1) Jamie Mackie's having a party...
Saturday's game against Blackpool was hardly a classy performance from anyone on the pitch, but Jamie Mackie showed why he's such a valuable player for Nigel to have. As I've seen noted by various people since the game, he lacks a quality to his end product that the likes of McCleary or Blackman can offer. That being said, his experience at this level and very admirable work-rate assure him of a 6/10 or 7/10 every week.
Against Blackpool, he showed a level of passion that was missing in the rest of the team, despite being part of a squad that hadn't won in half a dozen games. With Nigel seeking to renovate a side full of young players, the likes of Jamie Mackie could be crucial not only in the short term, but also in the long, albeit in a less than obvious way.
2) Nigel deserves our support
Having not heard it on the day, I was shocked to hear later on that some fans had booed the manager. A man who took charge of a team with promises lavished upon him that were never followed through, he's steered us remarkably well through what is, without doubt, one of our most troubling periods in recent history. Since taking the hot seat in 2013, the likes of Kebe, Gorkss, Mariappa, Hunt, McCarthy, Le Fondre, Roberts, Morrison, McAnuff and Leigertwood have all departed the club, many of them Championship title winners, with few replacements coming in.
To be in that position and still keep the club competitive is no mean feat. When you consider that players like Hope Akpan and Nick Blackman were written off by many last season and have been crucial this season (through necessity), the work that Nigel Adkins has done for this squad of players becomes more evident. If you boo the manager on a day that your team wins 3-0 after a poor run of form, you really need your head checked.
3) Things get easier from here on in
The last couple of weeks may have seen Reading struggle to pick up points either at the Madejski or away from home, but it's important to note that we faced some really good sides in that period. That isn't to excuse those poor performances - some of the defending I've witnessed in recent weeks has been unjustifiably abysmal - but the fixture list does now grant us the opportunity to get some points on the board. Upcoming games will definitely be a building period for the team, with injured players returning and a squad recuperating from shell-shock. With tricky matches against the likes of Derby (title challengers) and Bournemouth (8-0 winners at St. Andrews at the weekend) out of the way, upcoming fixtures at home to Charlton and Rotherham look much more palatable.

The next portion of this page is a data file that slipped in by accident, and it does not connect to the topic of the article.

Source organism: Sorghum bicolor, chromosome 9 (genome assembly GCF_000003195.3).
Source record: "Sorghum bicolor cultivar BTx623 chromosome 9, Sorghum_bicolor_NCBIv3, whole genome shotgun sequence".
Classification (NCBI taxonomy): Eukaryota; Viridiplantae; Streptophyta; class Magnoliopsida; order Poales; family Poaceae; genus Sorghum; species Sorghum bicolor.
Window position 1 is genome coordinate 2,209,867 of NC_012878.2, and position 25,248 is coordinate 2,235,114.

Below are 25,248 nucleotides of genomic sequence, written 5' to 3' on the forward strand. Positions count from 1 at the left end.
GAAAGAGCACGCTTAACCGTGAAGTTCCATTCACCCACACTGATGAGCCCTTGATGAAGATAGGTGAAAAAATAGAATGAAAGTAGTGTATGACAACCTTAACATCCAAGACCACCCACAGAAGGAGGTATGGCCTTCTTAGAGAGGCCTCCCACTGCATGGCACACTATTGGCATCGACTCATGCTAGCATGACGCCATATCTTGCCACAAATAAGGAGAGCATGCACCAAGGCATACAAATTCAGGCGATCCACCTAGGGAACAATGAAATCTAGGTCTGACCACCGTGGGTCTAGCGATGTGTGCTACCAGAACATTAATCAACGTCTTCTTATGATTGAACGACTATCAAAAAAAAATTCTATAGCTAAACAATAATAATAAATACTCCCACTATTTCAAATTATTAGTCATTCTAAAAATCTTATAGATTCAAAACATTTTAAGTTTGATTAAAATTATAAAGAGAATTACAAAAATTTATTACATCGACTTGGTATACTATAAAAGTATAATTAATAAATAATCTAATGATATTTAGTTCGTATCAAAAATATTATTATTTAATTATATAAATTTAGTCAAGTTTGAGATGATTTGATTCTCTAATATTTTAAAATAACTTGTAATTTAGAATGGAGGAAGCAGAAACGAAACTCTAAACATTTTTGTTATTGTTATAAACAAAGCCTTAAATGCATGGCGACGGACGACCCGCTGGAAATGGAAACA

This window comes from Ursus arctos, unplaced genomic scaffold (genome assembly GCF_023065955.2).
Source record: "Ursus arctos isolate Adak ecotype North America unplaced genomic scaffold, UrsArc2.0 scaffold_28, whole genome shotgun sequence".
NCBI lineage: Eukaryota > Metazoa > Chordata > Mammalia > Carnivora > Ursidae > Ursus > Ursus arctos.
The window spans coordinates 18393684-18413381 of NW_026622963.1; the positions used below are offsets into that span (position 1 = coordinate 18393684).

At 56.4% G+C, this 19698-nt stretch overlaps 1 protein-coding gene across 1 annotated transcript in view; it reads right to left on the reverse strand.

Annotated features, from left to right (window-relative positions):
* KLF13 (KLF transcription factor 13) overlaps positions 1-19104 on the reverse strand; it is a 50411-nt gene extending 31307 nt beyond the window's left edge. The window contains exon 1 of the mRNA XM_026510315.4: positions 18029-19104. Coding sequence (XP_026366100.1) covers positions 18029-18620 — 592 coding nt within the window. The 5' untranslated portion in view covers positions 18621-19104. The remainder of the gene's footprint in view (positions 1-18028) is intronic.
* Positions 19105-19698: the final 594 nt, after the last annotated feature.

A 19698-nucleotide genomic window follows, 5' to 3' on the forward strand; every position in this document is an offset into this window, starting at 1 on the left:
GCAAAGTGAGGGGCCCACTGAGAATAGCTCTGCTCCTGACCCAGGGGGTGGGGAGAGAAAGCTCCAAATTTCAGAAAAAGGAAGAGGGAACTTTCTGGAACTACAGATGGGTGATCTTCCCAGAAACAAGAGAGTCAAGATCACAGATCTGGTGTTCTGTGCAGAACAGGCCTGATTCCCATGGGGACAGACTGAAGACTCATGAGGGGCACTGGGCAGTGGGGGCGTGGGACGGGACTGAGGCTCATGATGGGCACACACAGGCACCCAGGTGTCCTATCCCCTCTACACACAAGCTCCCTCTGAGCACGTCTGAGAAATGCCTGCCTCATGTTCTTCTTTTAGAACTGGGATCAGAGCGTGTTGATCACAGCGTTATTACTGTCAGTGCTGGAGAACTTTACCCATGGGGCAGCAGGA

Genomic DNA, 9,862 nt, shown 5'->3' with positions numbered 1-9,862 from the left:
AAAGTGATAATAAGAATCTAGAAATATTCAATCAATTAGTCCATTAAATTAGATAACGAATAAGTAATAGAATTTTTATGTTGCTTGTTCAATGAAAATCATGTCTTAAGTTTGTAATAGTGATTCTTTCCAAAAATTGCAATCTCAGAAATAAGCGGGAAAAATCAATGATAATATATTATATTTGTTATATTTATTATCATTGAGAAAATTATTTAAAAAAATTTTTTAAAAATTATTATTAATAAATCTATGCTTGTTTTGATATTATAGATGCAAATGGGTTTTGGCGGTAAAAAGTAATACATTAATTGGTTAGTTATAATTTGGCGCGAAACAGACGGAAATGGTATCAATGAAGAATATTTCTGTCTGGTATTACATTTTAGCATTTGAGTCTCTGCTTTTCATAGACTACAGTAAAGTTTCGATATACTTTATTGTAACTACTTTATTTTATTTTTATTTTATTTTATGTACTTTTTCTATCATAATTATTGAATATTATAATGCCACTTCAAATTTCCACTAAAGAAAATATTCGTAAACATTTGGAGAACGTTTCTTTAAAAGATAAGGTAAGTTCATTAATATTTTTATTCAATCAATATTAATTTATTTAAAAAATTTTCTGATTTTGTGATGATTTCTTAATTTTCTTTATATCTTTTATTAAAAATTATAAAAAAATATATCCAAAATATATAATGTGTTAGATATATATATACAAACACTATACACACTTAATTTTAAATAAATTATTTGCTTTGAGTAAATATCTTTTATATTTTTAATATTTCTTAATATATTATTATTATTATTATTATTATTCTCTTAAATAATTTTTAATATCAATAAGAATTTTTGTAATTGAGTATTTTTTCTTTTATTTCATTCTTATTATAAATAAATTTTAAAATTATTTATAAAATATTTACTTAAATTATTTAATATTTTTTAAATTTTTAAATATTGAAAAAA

4) January can't come soon enough
On a more negative note, the squad looked even more threadbare on Saturday. Some fans were, before the game, calling for changes to a back five that had simply conceded too many goals in too few games. But with Stephen Kelly and Jake Cooper the only viable options, it's obvious that we don't have the luxury of competition. Even with the trio of McCleary, Williams and Karacan soon to return, the squad looks wafer thin. Injuries to Glenn Murray, Simon Cox or any of the defence that started against Blackpool could do serious damage to this team. It is imperative that Nigel Adkins is allowed to strengthen the depth of the squad in January even if he doesn't have enough funds to improve the quality of it. A new left back, centre half, left winger and striker are all needed if future injury storms are to be weathered.
5) Could be worse, could be Blackpool
Saturday's game was a stark reminder of how bad things can get when you've been relegated from the Premiership, but for a different reason that you might think. Since impressing the Premiership with attractive, attacking football, Blackpool have been bled dry as a club, sinking from being very real play-off contenders (only missing out to West Ham in the 2011/12 final) to starting a season with less than a dozen senior players. When you consider what we've gone through as a club in recent years, both on the pitch and off it, be thankful that we've done as well as we have. Realistically, we're only likely to finish in a dull lower mid-table position this season; other teams in situations similar to ours have fared much, much worse. We managed to get rid of an ownership that threatened to derail the future of the club. Blackpool are still very much living the Karl Oyston nightmare.